The myth of Andromeda was treated in the homonymous tragedy of Euripides, of which many fragments have come down to us.
She was the daughter of Cepheus King of Ethiopia, and Cassiopeia, and was to be sacrificed as an expiatory victim for the sin of vanity committed by her mother against the goddesses. She was therefore bound to a rock, destined to die but was saved by Perseus. Just back from his expedition against Medusa, he fell in love with her and promised Cepheus that he would kill the monster the Gods had sent to scourge Ethiopia as punishment for Cassiopeia's sin, if he agreed to their marrying. Medusa was one of the three Gorgons, children of sea gods. These monsters had heads surrounded by snakes, tusks like wild boars, bronze hands and golden wings that allowed them to fly, but above all had the power to petrify whoever met their gaze. Also Phineus, who was Cepheus' brother, pretended to the young woman's hand, and therefore plotted against Perseus. The latter then turned the head of Medusa against his enemies, who were transformed into stone, and brought Andromeda as his wife to Argos.
According to a different version of the myth, reported by mythographer Conon, Cepheus ruled the land that later would be called Phoenicia after the name of Phoenix. Phoenix fell in love with Andromeda, who was also courted by her paternal uncle. Cepheus, not to displease his brother, at the same time preferring Phoenix as a husband for his daughter, devised a ruse: Andromeda, who was on the island where the goddess Aphrodite was worshipped, would be kidnapped by Phoenix on the ship called Whale. Andromeda however, ignoring the act devised by the two men, got frightened and began to throw loud cries for help. Perseus who was nearby, heard her cries and fell in love with her at first sight. Therefore he destroyed the ship, saved the girl and brought her to Tiryns, over which they reigned together.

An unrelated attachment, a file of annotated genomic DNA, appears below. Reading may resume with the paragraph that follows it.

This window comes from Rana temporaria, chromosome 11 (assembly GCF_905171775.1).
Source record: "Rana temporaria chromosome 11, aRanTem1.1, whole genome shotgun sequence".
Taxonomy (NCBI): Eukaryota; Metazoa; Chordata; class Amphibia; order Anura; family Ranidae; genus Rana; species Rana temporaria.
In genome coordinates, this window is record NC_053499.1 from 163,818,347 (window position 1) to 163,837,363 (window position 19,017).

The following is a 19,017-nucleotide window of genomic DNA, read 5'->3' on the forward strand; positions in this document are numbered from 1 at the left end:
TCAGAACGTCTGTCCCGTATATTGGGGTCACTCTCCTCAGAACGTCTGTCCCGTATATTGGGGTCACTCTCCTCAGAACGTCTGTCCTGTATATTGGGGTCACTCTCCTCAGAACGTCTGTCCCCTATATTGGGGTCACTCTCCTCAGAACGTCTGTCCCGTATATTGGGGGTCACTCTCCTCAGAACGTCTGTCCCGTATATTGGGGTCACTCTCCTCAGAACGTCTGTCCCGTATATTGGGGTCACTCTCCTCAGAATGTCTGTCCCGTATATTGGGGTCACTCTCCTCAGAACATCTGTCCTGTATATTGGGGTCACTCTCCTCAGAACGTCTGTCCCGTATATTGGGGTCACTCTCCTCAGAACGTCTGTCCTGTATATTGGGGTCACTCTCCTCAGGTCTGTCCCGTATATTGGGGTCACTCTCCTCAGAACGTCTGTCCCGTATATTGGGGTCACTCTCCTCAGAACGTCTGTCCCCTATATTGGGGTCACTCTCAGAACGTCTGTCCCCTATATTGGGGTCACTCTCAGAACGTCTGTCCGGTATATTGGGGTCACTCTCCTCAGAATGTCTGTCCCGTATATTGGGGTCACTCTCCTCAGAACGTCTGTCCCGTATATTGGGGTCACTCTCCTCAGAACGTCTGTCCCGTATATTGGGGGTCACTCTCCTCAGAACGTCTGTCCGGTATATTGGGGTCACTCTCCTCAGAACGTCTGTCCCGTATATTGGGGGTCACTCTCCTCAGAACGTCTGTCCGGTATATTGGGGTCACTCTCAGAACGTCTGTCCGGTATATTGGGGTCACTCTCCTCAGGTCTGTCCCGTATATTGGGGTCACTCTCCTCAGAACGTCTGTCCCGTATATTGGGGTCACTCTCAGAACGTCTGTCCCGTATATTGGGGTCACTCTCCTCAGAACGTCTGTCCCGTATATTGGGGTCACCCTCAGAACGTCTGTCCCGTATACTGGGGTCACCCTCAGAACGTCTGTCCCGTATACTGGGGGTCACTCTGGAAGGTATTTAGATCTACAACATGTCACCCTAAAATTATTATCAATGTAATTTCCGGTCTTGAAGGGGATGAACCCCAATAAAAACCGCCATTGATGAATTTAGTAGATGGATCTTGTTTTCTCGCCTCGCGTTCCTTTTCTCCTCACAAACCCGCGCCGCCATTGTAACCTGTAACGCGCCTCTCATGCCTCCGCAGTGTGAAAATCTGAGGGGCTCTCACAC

The constellation was introduced by Ptolemy in the northern sky to the south of Cassiopeia and Pegasus, the Winged Horse. Its brightest stars form a straight line that extends diagonally of the "Square of Pegasus". Close to the "GAndromedae" star there is the famous Andromeda nebula, a galaxy very similar to the Milky Way, the only external galaxy visible with the naked eye and the nearest after the Magellanic Clouds, which are in actual fact considered as satellite galaxies of our solar system.